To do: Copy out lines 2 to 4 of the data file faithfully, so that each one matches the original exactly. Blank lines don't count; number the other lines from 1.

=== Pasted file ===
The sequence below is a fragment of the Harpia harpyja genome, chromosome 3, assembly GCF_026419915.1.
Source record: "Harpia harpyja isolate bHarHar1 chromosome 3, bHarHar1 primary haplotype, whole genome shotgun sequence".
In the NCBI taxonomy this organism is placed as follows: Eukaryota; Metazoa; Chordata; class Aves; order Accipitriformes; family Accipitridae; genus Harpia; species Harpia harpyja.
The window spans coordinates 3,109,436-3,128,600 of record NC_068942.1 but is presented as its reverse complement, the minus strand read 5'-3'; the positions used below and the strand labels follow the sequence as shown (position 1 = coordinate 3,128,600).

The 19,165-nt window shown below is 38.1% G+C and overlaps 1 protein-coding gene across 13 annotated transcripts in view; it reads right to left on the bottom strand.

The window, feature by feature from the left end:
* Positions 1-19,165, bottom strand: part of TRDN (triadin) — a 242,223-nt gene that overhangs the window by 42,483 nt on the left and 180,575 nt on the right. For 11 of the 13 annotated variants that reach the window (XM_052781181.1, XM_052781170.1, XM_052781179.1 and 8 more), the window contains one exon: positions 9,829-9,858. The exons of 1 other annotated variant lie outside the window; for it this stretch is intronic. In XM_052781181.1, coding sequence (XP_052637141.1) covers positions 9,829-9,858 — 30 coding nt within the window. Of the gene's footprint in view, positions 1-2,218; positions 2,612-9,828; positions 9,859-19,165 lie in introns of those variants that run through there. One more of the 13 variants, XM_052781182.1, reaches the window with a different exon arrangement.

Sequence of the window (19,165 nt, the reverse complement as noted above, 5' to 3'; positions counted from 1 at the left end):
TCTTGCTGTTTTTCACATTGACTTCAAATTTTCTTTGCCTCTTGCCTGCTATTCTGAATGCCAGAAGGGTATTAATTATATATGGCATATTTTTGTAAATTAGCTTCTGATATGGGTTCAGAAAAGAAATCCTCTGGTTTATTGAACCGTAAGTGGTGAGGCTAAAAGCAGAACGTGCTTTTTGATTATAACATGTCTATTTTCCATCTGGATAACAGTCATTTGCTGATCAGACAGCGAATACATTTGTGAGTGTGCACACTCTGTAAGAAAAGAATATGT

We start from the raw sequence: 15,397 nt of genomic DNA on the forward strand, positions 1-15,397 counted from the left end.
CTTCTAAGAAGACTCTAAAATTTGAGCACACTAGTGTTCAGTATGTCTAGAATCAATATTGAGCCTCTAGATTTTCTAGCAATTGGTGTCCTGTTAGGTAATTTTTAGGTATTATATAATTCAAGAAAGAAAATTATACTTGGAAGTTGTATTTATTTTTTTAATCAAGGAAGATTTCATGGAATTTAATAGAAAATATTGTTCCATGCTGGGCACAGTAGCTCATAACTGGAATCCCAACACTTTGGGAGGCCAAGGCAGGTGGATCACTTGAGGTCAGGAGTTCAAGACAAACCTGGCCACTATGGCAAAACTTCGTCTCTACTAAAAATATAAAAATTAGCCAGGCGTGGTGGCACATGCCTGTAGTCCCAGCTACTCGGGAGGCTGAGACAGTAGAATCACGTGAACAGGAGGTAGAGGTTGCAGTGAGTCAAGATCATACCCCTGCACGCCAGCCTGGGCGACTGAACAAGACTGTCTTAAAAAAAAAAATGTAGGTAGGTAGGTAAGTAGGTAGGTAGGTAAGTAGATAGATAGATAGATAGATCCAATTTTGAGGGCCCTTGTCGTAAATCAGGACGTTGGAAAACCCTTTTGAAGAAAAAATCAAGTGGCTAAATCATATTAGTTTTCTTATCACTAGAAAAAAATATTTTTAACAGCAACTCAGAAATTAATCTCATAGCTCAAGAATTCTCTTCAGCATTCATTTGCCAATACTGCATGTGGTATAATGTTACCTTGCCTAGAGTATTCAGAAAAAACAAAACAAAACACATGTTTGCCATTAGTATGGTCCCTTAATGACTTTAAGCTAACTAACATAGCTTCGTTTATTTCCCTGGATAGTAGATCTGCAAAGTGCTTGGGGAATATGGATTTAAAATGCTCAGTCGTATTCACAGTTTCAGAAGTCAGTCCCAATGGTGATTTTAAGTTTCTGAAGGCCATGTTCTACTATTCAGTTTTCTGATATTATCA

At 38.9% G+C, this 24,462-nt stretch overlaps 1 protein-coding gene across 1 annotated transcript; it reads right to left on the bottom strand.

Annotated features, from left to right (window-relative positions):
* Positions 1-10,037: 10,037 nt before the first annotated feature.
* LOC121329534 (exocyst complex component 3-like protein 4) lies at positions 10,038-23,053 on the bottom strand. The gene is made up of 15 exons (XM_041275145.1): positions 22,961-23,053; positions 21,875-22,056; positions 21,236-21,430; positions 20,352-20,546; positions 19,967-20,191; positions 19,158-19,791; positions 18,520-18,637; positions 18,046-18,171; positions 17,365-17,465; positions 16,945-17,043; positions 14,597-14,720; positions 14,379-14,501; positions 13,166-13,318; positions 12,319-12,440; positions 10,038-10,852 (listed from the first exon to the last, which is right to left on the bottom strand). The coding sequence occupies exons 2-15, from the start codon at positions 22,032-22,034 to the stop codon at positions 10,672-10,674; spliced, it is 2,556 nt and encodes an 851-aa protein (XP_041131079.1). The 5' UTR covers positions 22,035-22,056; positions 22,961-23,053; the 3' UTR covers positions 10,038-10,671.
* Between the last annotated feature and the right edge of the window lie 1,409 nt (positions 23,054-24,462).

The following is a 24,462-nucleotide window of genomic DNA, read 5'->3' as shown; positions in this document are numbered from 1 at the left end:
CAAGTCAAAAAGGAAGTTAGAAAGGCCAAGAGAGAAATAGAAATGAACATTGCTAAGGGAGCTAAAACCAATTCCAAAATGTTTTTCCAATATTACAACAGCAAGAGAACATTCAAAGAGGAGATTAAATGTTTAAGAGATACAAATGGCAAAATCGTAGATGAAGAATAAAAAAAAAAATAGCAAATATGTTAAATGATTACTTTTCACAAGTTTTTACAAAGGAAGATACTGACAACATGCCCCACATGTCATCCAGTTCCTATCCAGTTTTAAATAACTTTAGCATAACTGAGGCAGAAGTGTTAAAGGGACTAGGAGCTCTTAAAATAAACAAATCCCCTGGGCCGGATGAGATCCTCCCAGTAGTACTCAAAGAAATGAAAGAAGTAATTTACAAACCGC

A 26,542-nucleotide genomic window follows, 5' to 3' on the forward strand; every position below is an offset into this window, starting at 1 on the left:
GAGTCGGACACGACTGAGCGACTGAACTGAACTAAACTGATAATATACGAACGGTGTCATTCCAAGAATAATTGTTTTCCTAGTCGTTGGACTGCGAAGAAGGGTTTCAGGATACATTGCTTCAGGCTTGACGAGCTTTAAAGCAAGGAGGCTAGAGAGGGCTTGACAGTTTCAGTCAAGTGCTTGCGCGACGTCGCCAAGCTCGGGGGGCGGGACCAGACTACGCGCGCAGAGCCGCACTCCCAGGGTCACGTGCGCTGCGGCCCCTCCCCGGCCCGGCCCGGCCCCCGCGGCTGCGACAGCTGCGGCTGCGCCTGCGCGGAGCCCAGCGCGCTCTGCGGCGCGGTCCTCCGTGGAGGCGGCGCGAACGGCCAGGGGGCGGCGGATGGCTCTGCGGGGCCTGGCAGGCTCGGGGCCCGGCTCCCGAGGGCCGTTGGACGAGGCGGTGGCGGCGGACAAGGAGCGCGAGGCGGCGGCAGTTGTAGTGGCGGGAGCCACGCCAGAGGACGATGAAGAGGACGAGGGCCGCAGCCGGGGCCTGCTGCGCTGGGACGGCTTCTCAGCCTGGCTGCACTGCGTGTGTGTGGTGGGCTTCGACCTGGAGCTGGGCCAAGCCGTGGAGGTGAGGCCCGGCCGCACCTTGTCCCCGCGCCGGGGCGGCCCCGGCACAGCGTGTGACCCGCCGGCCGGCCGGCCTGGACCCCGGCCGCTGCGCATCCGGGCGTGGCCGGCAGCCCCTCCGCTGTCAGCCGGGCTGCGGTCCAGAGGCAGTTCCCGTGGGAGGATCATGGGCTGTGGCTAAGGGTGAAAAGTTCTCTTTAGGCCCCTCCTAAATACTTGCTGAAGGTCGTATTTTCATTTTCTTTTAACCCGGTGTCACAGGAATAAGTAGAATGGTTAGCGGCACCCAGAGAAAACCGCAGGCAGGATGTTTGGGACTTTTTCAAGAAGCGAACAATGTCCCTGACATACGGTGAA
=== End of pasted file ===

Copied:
Source record: "Harpia harpyja isolate bHarHar1 chromosome 3, bHarHar1 primary haplotype, whole genome shotgun sequence".
In the NCBI taxonomy this organism is placed as follows: Eukaryota; Metazoa; Chordata; class Aves; order Accipitriformes; family Accipitridae; genus Harpia; species Harpia harpyja.
The window spans coordinates 3,109,436-3,128,600 of record NC_068942.1 but is presented as its reverse complement, the minus strand read 5'-3'; the positions used below and the strand labels follow the sequence as shown (position 1 = coordinate 3,128,600).